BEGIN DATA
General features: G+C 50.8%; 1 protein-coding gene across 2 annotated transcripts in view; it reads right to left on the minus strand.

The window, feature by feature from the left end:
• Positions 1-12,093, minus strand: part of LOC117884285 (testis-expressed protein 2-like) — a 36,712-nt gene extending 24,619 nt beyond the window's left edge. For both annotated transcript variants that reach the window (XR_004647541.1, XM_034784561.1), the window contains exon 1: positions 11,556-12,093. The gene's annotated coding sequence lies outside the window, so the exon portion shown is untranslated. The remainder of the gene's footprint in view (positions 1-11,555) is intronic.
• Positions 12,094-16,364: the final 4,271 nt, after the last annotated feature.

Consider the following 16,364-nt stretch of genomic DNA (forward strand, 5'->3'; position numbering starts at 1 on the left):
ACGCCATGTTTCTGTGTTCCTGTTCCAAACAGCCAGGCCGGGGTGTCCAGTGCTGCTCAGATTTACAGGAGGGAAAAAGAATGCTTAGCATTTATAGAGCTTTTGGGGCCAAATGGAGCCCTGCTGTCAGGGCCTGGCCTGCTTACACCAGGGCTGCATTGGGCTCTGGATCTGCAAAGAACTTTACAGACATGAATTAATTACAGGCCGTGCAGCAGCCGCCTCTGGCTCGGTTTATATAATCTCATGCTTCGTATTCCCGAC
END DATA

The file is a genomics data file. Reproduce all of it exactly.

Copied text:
General features: G+C 50.8%; 1 protein-coding gene across 2 annotated transcripts in view; it reads right to left on the minus strand.

The window, feature by feature from the left end:
• Positions 1-12,093, minus strand: part of LOC117884285 (testis-expressed protein 2-like) — a 36,712-nt gene extending 24,619 nt beyond the window's left edge. For both annotated transcript variants that reach the window (XR_004647541.1, XM_034784561.1), the window contains exon 1: positions 11,556-12,093. The gene's annotated coding sequence lies outside the window, so the exon portion shown is untranslated. The remainder of the gene's footprint in view (positions 1-11,555) is intronic.
• Positions 12,094-16,364: the final 4,271 nt, after the last annotated feature.

Consider the following 16,364-nt stretch of genomic DNA (forward strand, 5'->3'; position numbering starts at 1 on the left):
ACGCCATGTTTCTGTGTTCCTGTTCCAAACAGCCAGGCCGGGGTGTCCAGTGCTGCTCAGATTTACAGGAGGGAAAAAGAATGCTTAGCATTTATAGAGCTTTTGGGGCCAAATGGAGCCCTGCTGTCAGGGCCTGGCCTGCTTACACCAGGGCTGCATTGGGCTCTGGATCTGCAAAGAACTTTACAGACATGAATTAATTACAGGCCGTGCAGCAGCCGCCTCTGGCTCGGTTTATATAATCTCATGCTTCGTATTCCCGAC